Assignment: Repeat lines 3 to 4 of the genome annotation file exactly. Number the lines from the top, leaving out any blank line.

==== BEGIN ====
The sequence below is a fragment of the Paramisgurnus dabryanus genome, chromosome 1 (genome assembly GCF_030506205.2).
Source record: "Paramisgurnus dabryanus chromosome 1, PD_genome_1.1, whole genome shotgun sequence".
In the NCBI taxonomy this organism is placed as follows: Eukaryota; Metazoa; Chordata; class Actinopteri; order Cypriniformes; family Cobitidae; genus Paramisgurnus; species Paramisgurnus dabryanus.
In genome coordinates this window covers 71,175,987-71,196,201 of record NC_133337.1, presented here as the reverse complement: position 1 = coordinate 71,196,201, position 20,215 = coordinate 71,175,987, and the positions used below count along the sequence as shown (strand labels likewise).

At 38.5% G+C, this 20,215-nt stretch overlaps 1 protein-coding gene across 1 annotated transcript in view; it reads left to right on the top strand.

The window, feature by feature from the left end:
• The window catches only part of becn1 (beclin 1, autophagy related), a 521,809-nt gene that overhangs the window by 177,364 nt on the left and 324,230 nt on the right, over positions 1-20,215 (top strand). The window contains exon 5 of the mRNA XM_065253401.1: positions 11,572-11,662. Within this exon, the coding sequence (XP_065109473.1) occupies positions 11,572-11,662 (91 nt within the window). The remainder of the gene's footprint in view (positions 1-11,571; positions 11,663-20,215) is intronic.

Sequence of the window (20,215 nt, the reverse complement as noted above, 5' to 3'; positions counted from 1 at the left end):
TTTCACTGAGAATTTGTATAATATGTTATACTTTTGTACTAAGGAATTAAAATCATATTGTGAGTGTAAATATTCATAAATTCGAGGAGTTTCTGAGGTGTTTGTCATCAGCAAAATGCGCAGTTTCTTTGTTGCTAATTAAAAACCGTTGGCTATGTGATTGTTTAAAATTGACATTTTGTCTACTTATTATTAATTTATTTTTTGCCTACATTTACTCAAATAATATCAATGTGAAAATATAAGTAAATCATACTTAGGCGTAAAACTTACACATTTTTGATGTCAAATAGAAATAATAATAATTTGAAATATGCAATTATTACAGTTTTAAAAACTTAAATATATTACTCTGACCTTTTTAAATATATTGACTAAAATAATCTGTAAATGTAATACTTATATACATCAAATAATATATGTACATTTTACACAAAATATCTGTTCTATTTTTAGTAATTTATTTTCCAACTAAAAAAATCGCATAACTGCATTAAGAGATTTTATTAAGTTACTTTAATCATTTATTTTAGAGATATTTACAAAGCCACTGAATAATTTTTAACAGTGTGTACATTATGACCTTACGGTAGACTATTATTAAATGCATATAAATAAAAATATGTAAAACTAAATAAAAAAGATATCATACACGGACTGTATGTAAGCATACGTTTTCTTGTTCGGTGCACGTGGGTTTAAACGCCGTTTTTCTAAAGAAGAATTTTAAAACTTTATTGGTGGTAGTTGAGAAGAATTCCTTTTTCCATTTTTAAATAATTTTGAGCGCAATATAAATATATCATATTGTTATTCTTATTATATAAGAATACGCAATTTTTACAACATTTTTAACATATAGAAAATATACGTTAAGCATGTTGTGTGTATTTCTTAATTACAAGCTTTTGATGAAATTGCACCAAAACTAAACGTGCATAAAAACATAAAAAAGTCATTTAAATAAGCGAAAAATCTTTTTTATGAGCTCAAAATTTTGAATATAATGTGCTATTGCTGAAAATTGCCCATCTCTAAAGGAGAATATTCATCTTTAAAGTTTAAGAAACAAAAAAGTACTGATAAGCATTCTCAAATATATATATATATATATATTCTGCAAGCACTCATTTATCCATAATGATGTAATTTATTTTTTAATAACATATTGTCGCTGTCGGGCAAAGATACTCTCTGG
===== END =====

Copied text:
In the NCBI taxonomy this organism is placed as follows: Eukaryota; Metazoa; Chordata; class Actinopteri; order Cypriniformes; family Cobitidae; genus Paramisgurnus; species Paramisgurnus dabryanus.
In genome coordinates this window covers 71,175,987-71,196,201 of record NC_133337.1, presented here as the reverse complement: position 1 = coordinate 71,196,201, position 20,215 = coordinate 71,175,987, and the positions used below count along the sequence as shown (strand labels likewise).